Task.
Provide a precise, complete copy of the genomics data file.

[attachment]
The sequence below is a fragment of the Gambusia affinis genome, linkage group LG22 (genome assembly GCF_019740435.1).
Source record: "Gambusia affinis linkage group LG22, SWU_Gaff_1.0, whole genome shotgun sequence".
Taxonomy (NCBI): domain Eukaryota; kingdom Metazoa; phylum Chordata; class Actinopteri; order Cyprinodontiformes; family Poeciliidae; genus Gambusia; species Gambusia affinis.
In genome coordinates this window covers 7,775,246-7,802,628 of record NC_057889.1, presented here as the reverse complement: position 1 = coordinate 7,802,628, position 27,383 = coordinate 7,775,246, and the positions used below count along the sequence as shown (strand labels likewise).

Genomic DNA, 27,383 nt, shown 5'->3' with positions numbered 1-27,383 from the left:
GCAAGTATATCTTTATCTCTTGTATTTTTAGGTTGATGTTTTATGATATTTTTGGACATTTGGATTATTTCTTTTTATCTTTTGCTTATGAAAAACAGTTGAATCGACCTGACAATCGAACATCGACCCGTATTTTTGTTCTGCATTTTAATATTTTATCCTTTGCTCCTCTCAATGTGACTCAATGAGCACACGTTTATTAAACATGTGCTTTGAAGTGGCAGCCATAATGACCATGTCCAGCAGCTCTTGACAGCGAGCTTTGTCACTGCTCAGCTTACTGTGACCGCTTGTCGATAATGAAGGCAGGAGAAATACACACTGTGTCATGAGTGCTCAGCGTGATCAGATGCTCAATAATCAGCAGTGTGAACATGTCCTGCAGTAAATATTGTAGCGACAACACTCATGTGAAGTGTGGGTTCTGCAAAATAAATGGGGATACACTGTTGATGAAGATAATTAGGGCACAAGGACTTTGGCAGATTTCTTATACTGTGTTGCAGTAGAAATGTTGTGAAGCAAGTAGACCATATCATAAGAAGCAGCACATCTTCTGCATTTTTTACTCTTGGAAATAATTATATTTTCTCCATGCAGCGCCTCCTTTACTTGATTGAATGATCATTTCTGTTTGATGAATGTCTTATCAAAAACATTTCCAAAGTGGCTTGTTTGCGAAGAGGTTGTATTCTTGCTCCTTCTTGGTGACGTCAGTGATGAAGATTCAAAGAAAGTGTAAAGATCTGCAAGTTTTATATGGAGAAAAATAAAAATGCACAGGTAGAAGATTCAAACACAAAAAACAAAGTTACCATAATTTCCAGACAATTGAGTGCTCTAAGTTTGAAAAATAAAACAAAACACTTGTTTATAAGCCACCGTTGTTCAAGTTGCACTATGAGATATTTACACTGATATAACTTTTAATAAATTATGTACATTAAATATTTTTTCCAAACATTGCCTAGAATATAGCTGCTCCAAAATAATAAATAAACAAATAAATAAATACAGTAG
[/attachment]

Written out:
The sequence below is a fragment of the Gambusia affinis genome, linkage group LG22 (genome assembly GCF_019740435.1).
Source record: "Gambusia affinis linkage group LG22, SWU_Gaff_1.0, whole genome shotgun sequence".
Taxonomy (NCBI): domain Eukaryota; kingdom Metazoa; phylum Chordata; class Actinopteri; order Cyprinodontiformes; family Poeciliidae; genus Gambusia; species Gambusia affinis.
In genome coordinates this window covers 7,775,246-7,802,628 of record NC_057889.1, presented here as the reverse complement: position 1 = coordinate 7,802,628, position 27,383 = coordinate 7,775,246, and the positions used below count along the sequence as shown (strand labels likewise).

Genomic DNA, 27,383 nt, shown 5'->3' with positions numbered 1-27,383 from the left:
GCAAGTATATCTTTATCTCTTGTATTTTTAGGTTGATGTTTTATGATATTTTTGGACATTTGGATTATTTCTTTTTATCTTTTGCTTATGAAAAACAGTTGAATCGACCTGACAATCGAACATCGACCCGTATTTTTGTTCTGCATTTTAATATTTTATCCTTTGCTCCTCTCAATGTGACTCAATGAGCACACGTTTATTAAACATGTGCTTTGAAGTGGCAGCCATAATGACCATGTCCAGCAGCTCTTGACAGCGAGCTTTGTCACTGCTCAGCTTACTGTGACCGCTTGTCGATAATGAAGGCAGGAGAAATACACACTGTGTCATGAGTGCTCAGCGTGATCAGATGCTCAATAATCAGCAGTGTGAACATGTCCTGCAGTAAATATTGTAGCGACAACACTCATGTGAAGTGTGGGTTCTGCAAAATAAATGGGGATACACTGTTGATGAAGATAATTAGGGCACAAGGACTTTGGCAGATTTCTTATACTGTGTTGCAGTAGAAATGTTGTGAAGCAAGTAGACCATATCATAAGAAGCAGCACATCTTCTGCATTTTTTACTCTTGGAAATAATTATATTTTCTCCATGCAGCGCCTCCTTTACTTGATTGAATGATCATTTCTGTTTGATGAATGTCTTATCAAAAACATTTCCAAAGTGGCTTGTTTGCGAAGAGGTTGTATTCTTGCTCCTTCTTGGTGACGTCAGTGATGAAGATTCAAAGAAAGTGTAAAGATCTGCAAGTTTTATATGGAGAAAAATAAAAATGCACAGGTAGAAGATTCAAACACAAAAAACAAAGTTACCATAATTTCCAGACAATTGAGTGCTCTAAGTTTGAAAAATAAAACAAAACACTTGTTTATAAGCCACCGTTGTTCAAGTTGCACTATGAGATATTTACACTGATATAACTTTTAATAAATTATGTACATTAAATATTTTTTCCAAACATTGCCTAGAATATAGCTGCTCCAAAATAATAAATAAACAAATAAATAAATACAGTAG